The development is the latest in the ongoing battle between the former Republican allies after Bevin didn’t select Hampton to be on his re-election ticket.
In the 12-page complaint, Hampton argues that Bevin doesn’t have the authority to fire employees in her office and asks the court to restore her former staffers.
“There is no monetary value, no price, which can be placed upon each day of the Lieutenant Governor’s term,” Hampton’s attorney Joshua Harp wrote in the complaint.
“Yet this much is certain: as of the filing of this Action, the Lieutenant Governor has 117 days remaining in her office. Every day that passes while she is wrongly deprived of the rights, authority, and privileges which are attendant to her office is one more day for which there is no remedy at law.”
In an emailed statement, Bevin spokeswoman Elizabeth Kuhn responded to the suit.
“The matter is currently before the personnel board, and it is inappropriate for a lawsuit to be filed before the board issues its decision,” she wrote. “We will move for immediate dismissal of the complaint.”
Bevin fired Hampton’s chief of staff Steve Knipper earlier this year after Knipper filed to run for secretary of state. The Bevin administration cited a policy requiring non-merit employees to resign if they run for elected office.
Then in May, the administration fired Hampton’s deputy chief of staff Adrienne Southworth. Bevin’s chief of staff Blake Brickman said he authorized the dismissal, arguing that she “repeatedly demonstrated poor judgement.”
The lawsuit includes a copy of an email Hampton sent to Personnel Cabinet Secretary Thomas Stephens requesting Southworth to be reinstated shortly after she was fired in May.
“While I was out of the office today I heard that Adrienne Southworth, my Deputy Chief of Staff, was let go. NO ONE has authority to terminate employment of my staffers without my permission, and certainly not without the courtesy of discussing her performance with me. She has been a stellar Deputy,” Hampton wrote.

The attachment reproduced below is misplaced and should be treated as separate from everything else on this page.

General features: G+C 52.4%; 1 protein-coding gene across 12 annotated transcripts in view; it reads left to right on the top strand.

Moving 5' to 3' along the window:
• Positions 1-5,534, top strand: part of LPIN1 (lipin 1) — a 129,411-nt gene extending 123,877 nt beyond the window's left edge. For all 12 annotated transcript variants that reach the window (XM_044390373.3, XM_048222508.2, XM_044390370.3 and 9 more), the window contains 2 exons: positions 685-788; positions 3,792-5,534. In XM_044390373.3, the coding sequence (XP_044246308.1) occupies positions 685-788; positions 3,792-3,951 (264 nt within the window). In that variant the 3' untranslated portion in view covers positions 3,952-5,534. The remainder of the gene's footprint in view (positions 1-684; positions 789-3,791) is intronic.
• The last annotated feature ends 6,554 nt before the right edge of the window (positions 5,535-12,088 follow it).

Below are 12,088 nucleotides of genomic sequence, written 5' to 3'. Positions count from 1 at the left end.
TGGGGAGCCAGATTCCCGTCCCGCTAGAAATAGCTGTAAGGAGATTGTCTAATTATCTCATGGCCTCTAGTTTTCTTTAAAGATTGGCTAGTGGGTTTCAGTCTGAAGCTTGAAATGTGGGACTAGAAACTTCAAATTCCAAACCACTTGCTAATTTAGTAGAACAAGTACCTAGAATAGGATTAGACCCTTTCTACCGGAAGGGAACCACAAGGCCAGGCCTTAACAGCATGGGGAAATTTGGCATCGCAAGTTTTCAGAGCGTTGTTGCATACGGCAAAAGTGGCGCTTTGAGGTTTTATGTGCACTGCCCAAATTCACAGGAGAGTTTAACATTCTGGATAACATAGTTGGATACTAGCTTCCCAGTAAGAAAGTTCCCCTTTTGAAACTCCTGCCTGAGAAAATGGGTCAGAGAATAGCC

Hampton’s relationship with Bevin has been rocky over the last year after Bevin didn’t select her to be on his re-election ticket, instead tapping state Sen. Ralph Alvarado.
Bevin has maintained that he and Hampton get along fine. In an impromptu press conference last month, Bevin chastised reporters for coverage of the issue.
“All of this supposed angst that exists between the two of us — have any of you ever witnessed or heard any of that? Have you ever heard me say one negative thing about her or her one negative thing about me? No, it’s all rumors and things that you all gin up or hypothesize on,” Bevin said.
Hampton is the first African-American elected to statewide office in Kentucky. Before her successful campaign with Bevin in 2015, she was a packaging industry executive, Tea Party activist in Bowling Green and unsuccessful candidate for the state House of Representatives.
A 1992 amendment of the Kentucky Constitution stripped most of the powers from the lieutenant governor’s office. Prior to that, lieutenant governors were elected independently from the governor, could cast tie-breaking votes in the state Senate and became governor any time the governor was out of state.
Now the office is largely symbolic, though a lieutenant governor becomes governor in the event of a governor’s death or incapacitation.
Hampton’s suit will be heard in Franklin Circuit Court Monday morning.
This story has been updated with a comment from Bevin’s office.